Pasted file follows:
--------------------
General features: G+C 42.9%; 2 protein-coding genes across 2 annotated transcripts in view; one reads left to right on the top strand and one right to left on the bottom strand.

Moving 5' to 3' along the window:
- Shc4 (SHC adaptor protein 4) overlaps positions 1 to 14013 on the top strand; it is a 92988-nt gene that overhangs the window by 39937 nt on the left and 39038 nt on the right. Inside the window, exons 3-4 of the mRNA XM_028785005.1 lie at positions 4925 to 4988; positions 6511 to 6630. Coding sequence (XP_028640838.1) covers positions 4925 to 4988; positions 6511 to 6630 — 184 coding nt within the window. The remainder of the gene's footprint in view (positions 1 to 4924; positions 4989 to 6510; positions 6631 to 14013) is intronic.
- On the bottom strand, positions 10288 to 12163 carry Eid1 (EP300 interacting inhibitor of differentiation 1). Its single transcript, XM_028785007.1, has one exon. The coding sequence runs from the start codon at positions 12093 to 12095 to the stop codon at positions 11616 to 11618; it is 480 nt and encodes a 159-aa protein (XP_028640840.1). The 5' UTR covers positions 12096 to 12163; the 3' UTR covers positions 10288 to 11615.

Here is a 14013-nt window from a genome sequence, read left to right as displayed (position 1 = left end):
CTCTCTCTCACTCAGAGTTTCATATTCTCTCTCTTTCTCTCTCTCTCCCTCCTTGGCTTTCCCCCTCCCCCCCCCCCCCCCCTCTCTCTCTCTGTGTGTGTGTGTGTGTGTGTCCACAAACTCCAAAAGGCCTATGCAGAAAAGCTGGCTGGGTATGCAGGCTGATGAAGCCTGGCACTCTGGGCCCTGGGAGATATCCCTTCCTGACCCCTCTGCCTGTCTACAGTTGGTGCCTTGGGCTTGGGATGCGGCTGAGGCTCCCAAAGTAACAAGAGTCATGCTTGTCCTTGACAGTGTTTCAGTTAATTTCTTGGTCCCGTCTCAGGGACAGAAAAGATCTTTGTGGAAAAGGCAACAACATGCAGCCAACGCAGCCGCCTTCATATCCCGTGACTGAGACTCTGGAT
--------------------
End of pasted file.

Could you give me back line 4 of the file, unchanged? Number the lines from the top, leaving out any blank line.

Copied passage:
- On the bottom strand, positions 10288 to 12163 carry Eid1 (EP300 interacting inhibitor of differentiation 1). Its single transcript, XM_028785007.1, has one exon. The coding sequence runs from the start codon at positions 12093 to 12095 to the stop codon at positions 11616 to 11618; it is 480 nt and encodes a 159-aa protein (XP_028640840.1). The 5' UTR covers positions 12096 to 12163; the 3' UTR covers positions 10288 to 11615.